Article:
Well, having taught in a university that has an overwhelming number of working-class students, I can tell you it matters. First, and perhaps most straight forward, it is an issue of representation. It is important for students to know that it is possible for them to go on to have a career in academia. We need people to teach from a situated and research led experience. That is from the point of view of being working-class and from the point of view of someone who has conducted quality research that informs the theoretical frameworks on the working-class experience. Especially so in sociology, anthropology, and cognate disciplines.
Second, I think we need working-class teachers to help working-class students grapple with difficult texts, particularly when they analyse their realities. I have a distinct memory of reading Oscar Lewis’ ‘cultures of poverty’ and feeling uncomfortable due to my own experience of poverty, and on the other hand reading Karl Marx and feeling empowered. It would have been helpful to have had the opportunity to discuss this with my tutors whilst studying my undergraduate degree.
Third, I have also noticed when teaching (in one university in particular) that I have been encouraged to limit the number of readings on the reading list, use more videos and make the classes shorter. Sure, there are different learning styles, I get that. Yet, I have been left feeling that some courses are dumbed down. I have questioned since whether this is something to do with class, and whether working-class students are seen as ‘not able’ to read complex works or more than two readings per class. We should not water down knowledge unnecessarily. Moreover, it’s annoying as a teacher to feel like you must dodge complex discussions (I do not do this btw). For me, this is an issue of teacher training, not student ability.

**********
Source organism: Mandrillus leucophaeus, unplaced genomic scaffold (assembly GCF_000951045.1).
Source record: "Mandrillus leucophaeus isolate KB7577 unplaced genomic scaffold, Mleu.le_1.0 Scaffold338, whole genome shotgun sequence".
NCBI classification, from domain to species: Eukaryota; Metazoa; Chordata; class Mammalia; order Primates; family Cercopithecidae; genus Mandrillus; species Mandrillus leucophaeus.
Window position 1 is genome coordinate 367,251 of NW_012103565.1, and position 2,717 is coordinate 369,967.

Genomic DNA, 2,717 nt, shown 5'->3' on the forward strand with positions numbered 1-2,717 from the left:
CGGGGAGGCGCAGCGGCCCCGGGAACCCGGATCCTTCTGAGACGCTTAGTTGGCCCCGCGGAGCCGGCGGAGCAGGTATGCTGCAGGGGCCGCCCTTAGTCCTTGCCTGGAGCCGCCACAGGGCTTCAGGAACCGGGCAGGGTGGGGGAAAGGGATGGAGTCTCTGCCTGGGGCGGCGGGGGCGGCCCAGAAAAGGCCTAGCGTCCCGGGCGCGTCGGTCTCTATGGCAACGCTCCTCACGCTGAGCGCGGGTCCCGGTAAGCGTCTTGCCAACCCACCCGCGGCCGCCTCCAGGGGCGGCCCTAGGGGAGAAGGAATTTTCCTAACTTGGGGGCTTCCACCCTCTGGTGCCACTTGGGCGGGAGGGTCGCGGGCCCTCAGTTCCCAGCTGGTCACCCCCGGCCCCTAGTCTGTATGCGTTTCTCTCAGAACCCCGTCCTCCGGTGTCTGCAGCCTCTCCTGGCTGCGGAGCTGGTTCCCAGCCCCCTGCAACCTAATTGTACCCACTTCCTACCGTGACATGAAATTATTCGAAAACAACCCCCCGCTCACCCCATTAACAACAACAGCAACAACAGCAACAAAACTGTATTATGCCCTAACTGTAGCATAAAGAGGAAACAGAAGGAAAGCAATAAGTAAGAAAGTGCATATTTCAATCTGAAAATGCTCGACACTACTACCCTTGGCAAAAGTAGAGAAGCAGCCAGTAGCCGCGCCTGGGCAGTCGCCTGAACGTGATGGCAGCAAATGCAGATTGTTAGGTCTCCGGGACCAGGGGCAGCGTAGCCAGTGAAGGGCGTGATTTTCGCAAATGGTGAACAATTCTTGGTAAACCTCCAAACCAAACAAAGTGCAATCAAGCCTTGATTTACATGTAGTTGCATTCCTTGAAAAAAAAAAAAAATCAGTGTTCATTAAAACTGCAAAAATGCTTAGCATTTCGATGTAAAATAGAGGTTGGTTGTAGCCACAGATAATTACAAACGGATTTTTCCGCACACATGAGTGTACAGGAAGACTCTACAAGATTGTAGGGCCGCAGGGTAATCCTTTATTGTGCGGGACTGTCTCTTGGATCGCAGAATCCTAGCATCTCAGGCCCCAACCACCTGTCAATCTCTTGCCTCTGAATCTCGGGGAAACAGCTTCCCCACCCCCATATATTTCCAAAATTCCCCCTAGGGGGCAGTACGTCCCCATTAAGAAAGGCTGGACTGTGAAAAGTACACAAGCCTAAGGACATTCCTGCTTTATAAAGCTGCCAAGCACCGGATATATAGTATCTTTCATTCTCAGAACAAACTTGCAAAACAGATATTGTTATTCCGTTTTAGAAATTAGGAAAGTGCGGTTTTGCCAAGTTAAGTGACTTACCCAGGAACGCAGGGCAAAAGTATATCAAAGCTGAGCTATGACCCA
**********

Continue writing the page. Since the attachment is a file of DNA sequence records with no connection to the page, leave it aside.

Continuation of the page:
It is important to note that being working-class is a diverse experience. The working-class are not a monolith. We have different intersectional experiences, from race to gender to orientation and physical abilities. We need all forms of representation. I have only touched on a few issues here. If you are reading this and you can relate / want to join a network of working scholars there are some great networks out there. Here's a few I have come across recently
Working-Class Academics: a conference BY working class academics, finding voice, offering space to think, share, create.
What Is Your Working Class? A new podcast dedicated to sharing individual experiences of working-classness hosted by @Aidan_Teplitzky
Twitter @WhatIsYourWork1 Latest episode with Dr Lisa McKenzie https://open.spotify.com/episode/3d6A23wheYQ1llzgsY6foq
Participate in research on the everyday experiences of academics who self-define as working-class.
 Cloward and Ohlin: Illegitimate Opportunity Structures (1960)  https://www.dw.com/en/uk-food-banks-outnumber-mcdonalds-restaurants/a-56952232  https://www.bbc.co.uk/news/business-60373405  https://www.resolutionfoundation.org/publications/the-living-standards-outlook-2022/  https://www.bbc.co.uk/news/uk-scotland-60764442  In lieu of a situated experience, a critical intersectional perspective that centres participants’ narratives can offer a rich account of the working-class experience.
Bourdieu, P. (1977). Outline of a Theory of Practice. Cambridge University Press.
Coles, N., & Zandy, J. (2007). American working-class literature: an anthology.
Danso, R. (2018). Cultural competence and cultural humility: A critical reflection on key cultural diversity concepts. Journal of Social Work, 18(4), 410–430.